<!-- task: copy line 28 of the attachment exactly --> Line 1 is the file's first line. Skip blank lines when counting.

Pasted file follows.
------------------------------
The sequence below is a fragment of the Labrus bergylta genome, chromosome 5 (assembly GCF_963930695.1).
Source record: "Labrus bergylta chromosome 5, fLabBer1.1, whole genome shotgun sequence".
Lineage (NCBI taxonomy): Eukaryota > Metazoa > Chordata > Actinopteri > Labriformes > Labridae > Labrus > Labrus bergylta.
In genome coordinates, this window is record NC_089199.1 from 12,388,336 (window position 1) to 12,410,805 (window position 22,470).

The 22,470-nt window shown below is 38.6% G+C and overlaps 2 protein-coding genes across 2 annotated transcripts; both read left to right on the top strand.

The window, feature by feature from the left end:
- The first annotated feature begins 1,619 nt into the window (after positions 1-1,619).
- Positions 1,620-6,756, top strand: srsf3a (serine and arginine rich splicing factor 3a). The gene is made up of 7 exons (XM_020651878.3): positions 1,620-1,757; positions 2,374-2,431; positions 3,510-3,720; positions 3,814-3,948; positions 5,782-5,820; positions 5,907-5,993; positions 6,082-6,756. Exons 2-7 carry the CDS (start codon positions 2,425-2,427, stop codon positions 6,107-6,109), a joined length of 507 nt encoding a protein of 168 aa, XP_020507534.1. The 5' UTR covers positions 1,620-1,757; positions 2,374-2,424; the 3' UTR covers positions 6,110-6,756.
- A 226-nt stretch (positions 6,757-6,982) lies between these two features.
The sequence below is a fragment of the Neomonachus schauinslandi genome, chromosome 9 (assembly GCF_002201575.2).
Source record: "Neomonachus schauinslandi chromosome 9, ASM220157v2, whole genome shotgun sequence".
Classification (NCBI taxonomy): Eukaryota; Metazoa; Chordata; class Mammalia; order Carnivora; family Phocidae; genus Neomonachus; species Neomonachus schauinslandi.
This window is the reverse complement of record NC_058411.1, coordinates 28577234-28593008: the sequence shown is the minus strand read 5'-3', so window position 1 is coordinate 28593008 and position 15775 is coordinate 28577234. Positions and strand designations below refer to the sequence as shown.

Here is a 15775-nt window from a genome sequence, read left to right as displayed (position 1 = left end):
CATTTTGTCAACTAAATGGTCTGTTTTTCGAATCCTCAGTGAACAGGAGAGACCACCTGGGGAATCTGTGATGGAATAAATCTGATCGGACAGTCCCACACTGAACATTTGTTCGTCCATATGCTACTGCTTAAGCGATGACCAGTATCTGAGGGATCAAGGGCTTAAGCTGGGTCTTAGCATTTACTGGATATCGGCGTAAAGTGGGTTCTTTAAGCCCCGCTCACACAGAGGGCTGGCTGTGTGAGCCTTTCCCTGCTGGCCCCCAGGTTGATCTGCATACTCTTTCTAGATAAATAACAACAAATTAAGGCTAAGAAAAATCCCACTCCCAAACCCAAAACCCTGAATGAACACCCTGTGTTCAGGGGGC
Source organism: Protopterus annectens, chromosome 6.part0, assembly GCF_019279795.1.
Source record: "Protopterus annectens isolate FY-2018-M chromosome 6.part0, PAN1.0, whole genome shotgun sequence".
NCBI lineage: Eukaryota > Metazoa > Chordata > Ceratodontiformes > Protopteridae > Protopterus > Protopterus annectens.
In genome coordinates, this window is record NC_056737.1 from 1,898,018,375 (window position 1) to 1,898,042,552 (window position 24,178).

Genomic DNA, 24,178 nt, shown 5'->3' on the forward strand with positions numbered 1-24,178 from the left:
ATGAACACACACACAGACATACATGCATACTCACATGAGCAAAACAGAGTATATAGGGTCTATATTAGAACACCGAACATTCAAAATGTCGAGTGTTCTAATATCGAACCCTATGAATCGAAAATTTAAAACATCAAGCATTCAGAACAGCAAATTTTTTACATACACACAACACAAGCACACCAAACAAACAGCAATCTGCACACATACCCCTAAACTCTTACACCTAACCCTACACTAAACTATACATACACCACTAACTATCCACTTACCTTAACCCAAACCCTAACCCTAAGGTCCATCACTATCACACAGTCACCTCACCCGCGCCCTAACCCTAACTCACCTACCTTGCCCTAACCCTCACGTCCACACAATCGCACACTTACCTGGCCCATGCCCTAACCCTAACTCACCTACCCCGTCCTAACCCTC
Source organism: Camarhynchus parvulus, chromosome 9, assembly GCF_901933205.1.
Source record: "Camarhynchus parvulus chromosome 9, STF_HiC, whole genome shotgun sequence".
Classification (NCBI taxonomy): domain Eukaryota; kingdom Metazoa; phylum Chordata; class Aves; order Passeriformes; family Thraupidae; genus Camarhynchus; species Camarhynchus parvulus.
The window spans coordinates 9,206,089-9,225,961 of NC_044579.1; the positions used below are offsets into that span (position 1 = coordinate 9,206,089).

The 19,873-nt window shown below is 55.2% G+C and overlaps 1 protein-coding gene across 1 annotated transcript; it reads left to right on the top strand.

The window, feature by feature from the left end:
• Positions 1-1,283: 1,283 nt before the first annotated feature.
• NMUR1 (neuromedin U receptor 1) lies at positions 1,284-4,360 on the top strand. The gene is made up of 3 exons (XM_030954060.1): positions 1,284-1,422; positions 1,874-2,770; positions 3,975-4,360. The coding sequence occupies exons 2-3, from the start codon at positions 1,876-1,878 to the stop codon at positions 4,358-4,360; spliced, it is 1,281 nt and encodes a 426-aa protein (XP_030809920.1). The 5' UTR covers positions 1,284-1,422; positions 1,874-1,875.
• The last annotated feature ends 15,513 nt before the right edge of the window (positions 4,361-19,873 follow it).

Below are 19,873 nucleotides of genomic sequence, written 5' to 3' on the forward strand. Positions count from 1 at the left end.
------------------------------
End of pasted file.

• Positions 1-1,283: 1,283 nt before the first annotated feature.